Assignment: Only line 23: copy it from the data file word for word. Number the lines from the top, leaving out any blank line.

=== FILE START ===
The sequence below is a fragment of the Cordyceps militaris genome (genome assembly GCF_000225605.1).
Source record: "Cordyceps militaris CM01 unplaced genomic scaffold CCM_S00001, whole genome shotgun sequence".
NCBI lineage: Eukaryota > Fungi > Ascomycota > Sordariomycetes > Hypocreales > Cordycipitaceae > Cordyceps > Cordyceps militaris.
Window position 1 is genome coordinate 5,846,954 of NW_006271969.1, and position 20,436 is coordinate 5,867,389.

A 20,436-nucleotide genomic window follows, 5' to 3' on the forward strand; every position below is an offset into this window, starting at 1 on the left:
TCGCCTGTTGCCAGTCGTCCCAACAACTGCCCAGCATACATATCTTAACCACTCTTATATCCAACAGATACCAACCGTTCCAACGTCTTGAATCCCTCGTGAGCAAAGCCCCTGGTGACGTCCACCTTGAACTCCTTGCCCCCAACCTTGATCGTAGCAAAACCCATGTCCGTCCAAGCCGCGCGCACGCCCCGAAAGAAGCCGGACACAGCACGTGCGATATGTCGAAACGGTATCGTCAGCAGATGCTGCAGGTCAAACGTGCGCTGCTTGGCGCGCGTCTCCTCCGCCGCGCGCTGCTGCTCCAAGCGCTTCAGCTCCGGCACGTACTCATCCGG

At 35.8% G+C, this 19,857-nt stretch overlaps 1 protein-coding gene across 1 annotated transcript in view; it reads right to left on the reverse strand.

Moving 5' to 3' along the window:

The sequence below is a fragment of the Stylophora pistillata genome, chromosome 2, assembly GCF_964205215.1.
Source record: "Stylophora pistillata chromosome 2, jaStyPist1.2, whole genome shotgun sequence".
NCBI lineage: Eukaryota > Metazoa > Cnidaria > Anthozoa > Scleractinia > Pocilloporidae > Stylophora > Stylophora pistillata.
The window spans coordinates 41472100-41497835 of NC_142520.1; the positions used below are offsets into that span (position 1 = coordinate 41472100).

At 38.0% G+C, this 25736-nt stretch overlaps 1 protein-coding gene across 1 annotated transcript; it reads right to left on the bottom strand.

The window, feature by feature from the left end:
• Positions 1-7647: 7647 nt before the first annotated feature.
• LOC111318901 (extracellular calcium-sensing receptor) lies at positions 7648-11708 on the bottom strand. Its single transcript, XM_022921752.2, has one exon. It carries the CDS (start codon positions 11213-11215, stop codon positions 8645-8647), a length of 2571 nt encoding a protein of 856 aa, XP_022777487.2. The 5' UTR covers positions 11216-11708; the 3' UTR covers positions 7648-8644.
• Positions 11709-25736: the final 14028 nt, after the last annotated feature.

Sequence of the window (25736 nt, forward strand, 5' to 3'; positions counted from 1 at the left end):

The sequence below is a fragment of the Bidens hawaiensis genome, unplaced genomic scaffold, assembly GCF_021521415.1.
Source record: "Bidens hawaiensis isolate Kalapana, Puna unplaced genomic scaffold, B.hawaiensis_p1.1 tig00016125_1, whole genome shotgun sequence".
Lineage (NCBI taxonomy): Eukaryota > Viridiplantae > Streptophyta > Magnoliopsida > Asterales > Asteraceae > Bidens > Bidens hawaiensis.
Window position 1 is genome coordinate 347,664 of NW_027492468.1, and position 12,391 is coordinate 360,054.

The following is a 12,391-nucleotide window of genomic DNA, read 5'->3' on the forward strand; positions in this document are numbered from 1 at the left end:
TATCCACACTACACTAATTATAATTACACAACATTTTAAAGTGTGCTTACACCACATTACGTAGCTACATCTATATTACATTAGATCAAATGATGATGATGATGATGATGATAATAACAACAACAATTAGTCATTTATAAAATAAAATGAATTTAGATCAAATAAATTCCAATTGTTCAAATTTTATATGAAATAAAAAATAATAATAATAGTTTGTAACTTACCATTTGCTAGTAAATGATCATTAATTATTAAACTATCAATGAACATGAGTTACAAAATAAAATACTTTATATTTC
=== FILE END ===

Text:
The following is a 12,391-nucleotide window of genomic DNA, read 5'->3' on the forward strand; positions in this document are numbered from 1 at the left end: